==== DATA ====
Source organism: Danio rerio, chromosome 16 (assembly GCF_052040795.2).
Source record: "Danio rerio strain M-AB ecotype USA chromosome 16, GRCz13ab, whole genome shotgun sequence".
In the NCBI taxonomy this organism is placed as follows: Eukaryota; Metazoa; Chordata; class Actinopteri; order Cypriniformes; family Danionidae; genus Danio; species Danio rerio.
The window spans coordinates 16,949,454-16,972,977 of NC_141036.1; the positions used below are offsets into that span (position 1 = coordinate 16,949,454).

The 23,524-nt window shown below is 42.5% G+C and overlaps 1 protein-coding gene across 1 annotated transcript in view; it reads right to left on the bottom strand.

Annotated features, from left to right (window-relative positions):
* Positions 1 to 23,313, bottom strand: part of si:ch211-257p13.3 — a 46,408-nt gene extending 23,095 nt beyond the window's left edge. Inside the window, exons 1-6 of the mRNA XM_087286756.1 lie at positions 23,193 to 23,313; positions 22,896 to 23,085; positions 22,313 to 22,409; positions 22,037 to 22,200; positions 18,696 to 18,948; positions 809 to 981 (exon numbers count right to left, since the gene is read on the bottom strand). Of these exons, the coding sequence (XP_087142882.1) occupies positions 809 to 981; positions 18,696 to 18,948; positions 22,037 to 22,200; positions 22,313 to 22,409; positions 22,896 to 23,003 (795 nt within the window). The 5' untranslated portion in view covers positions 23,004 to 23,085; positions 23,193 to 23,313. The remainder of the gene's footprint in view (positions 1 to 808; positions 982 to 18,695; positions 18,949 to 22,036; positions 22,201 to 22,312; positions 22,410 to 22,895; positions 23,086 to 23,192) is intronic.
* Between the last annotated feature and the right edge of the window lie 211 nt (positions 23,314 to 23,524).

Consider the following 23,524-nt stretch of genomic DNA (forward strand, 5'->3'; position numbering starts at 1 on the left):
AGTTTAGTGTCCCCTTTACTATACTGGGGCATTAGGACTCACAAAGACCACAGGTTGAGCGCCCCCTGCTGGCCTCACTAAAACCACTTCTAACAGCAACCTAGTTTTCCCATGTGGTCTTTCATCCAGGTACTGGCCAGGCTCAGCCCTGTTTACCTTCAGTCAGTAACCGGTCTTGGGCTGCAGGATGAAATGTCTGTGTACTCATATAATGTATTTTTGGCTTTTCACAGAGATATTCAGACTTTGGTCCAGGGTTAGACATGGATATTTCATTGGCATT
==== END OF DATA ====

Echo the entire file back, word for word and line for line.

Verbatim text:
Source organism: Danio rerio, chromosome 16 (assembly GCF_052040795.2).
Source record: "Danio rerio strain M-AB ecotype USA chromosome 16, GRCz13ab, whole genome shotgun sequence".
In the NCBI taxonomy this organism is placed as follows: Eukaryota; Metazoa; Chordata; class Actinopteri; order Cypriniformes; family Danionidae; genus Danio; species Danio rerio.
The window spans coordinates 16,949,454-16,972,977 of NC_141036.1; the positions used below are offsets into that span (position 1 = coordinate 16,949,454).

The 23,524-nt window shown below is 42.5% G+C and overlaps 1 protein-coding gene across 1 annotated transcript in view; it reads right to left on the bottom strand.

Annotated features, from left to right (window-relative positions):
* Positions 1 to 23,313, bottom strand: part of si:ch211-257p13.3 — a 46,408-nt gene extending 23,095 nt beyond the window's left edge. Inside the window, exons 1-6 of the mRNA XM_087286756.1 lie at positions 23,193 to 23,313; positions 22,896 to 23,085; positions 22,313 to 22,409; positions 22,037 to 22,200; positions 18,696 to 18,948; positions 809 to 981 (exon numbers count right to left, since the gene is read on the bottom strand). Of these exons, the coding sequence (XP_087142882.1) occupies positions 809 to 981; positions 18,696 to 18,948; positions 22,037 to 22,200; positions 22,313 to 22,409; positions 22,896 to 23,003 (795 nt within the window). The 5' untranslated portion in view covers positions 23,004 to 23,085; positions 23,193 to 23,313. The remainder of the gene's footprint in view (positions 1 to 808; positions 982 to 18,695; positions 18,949 to 22,036; positions 22,201 to 22,312; positions 22,410 to 22,895; positions 23,086 to 23,192) is intronic.
* Between the last annotated feature and the right edge of the window lie 211 nt (positions 23,314 to 23,524).

Consider the following 23,524-nt stretch of genomic DNA (forward strand, 5'->3'; position numbering starts at 1 on the left):
AGTTTAGTGTCCCCTTTACTATACTGGGGCATTAGGACTCACAAAGACCACAGGTTGAGCGCCCCCTGCTGGCCTCACTAAAACCACTTCTAACAGCAACCTAGTTTTCCCATGTGGTCTTTCATCCAGGTACTGGCCAGGCTCAGCCCTGTTTACCTTCAGTCAGTAACCGGTCTTGGGCTGCAGGATGAAATGTCTGTGTACTCATATAATGTATTTTTGGCTTTTCACAGAGATATTCAGACTTTGGTCCAGGGTTAGACATGGATATTTCATTGGCATT